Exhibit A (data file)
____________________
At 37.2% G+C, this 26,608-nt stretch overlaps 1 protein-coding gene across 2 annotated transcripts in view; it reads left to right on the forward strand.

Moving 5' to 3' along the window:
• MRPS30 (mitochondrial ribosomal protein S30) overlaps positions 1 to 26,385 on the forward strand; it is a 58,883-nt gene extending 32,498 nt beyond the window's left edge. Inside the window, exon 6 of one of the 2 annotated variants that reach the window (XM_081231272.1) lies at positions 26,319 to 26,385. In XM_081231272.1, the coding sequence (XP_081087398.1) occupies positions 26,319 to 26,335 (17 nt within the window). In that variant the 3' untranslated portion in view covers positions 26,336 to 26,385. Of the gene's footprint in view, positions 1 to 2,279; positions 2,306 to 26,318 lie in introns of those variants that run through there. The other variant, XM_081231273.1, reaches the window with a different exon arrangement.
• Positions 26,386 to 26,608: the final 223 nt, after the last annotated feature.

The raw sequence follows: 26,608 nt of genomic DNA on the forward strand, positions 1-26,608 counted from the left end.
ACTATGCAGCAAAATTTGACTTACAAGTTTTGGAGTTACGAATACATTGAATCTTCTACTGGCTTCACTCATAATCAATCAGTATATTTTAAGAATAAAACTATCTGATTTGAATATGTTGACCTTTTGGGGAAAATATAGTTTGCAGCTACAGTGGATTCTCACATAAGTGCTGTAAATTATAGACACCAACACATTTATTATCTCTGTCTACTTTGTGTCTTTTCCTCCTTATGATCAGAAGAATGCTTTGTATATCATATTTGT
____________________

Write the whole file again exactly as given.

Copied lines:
At 37.2% G+C, this 26,608-nt stretch overlaps 1 protein-coding gene across 2 annotated transcripts in view; it reads left to right on the forward strand.

Moving 5' to 3' along the window:
• MRPS30 (mitochondrial ribosomal protein S30) overlaps positions 1 to 26,385 on the forward strand; it is a 58,883-nt gene extending 32,498 nt beyond the window's left edge. Inside the window, exon 6 of one of the 2 annotated variants that reach the window (XM_081231272.1) lies at positions 26,319 to 26,385. In XM_081231272.1, the coding sequence (XP_081087398.1) occupies positions 26,319 to 26,335 (17 nt within the window). In that variant the 3' untranslated portion in view covers positions 26,336 to 26,385. Of the gene's footprint in view, positions 1 to 2,279; positions 2,306 to 26,318 lie in introns of those variants that run through there. The other variant, XM_081231273.1, reaches the window with a different exon arrangement.
• Positions 26,386 to 26,608: the final 223 nt, after the last annotated feature.

The raw sequence follows: 26,608 nt of genomic DNA on the forward strand, positions 1-26,608 counted from the left end.
ACTATGCAGCAAAATTTGACTTACAAGTTTTGGAGTTACGAATACATTGAATCTTCTACTGGCTTCACTCATAATCAATCAGTATATTTTAAGAATAAAACTATCTGATTTGAATATGTTGACCTTTTGGGGAAAATATAGTTTGCAGCTACAGTGGATTCTCACATAAGTGCTGTAAATTATAGACACCAACACATTTATTATCTCTGTCTACTTTGTGTCTTTTCCTCCTTATGATCAGAAGAATGCTTTGTATATCATATTTGT